The medical director added, “We want to provide such facilities everywhere, in homes in villages and high-rises in cities.” “The idea of ​​death being painful is a complete misconception. We want to make this journey as comfortable as we can, especially when such drugs are available.

For example, one is suffering from pain with a large tumor or the idea that ‘surgery hua hai to pain to hoga hai’ is false. We assure you that we are here to eliminate your pain and that is why we are proud to say that we have a patient-centered approach in place.”

The hospital has a separate department of palliative and pain management under which it reviews all patients admitted to the hospital. The organization also plans to adopt villages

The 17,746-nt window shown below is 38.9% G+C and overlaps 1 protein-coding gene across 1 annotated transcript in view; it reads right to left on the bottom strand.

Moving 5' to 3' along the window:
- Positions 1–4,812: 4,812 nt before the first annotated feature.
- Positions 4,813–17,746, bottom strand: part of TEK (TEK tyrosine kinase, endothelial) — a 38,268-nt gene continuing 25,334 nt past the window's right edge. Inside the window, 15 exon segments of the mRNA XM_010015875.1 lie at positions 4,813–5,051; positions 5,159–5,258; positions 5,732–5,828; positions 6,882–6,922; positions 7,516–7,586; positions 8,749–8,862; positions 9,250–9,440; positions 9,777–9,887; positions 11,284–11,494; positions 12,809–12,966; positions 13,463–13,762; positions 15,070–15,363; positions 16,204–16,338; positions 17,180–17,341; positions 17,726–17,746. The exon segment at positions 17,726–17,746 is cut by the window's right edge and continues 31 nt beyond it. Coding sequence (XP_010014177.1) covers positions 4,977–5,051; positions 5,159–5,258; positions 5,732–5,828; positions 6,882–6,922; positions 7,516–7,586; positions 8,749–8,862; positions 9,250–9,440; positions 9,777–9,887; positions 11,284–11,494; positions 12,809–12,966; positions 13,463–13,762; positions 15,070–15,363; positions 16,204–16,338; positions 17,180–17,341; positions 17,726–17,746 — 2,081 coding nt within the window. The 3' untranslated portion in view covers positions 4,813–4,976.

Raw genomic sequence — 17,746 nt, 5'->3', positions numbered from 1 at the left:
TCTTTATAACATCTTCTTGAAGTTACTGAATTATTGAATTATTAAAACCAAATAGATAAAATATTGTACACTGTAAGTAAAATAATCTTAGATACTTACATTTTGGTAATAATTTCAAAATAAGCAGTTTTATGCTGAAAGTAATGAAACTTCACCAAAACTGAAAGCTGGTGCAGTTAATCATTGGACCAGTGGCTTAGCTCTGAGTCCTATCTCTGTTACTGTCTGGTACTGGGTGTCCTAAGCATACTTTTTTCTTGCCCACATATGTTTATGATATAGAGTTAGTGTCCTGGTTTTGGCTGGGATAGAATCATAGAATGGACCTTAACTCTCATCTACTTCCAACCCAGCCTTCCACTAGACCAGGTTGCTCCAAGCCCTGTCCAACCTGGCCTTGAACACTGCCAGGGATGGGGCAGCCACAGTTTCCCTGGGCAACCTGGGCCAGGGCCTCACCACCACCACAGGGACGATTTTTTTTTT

“As of now, we have decided to reach out to villages within a radius of 50 km. We are consolidating the plans,” said Dr Singh.

Doctors wear many hats

The medical director here said that doctors should not just sit in the cabin and see patients or do surgery. They have to take up the responsibility of becoming faculty in the hospital’s own medical and nursing colleges. They will be engaged in research and development work in an in-house laboratory spread over an area of ​​over 3 lakh square feet.

These doctors will then be tasked with going out into the community and spotting disease outbreaks on the ground and participating in community health services.

“We wanted a very comprehensive team,” Dr. Singh said. “The idea is to provide comprehensive care. Other hospitals are providing clinical care that is both curative and preventive. But here, we have carefully selected our team to do multiple tasks.”

All doctors, including seniors, belong to the community and strive to understand the prevalence of disease and understand how hospitals or these doctors can intervene and improve public health.

Designing multiple ‘mini’ hospitals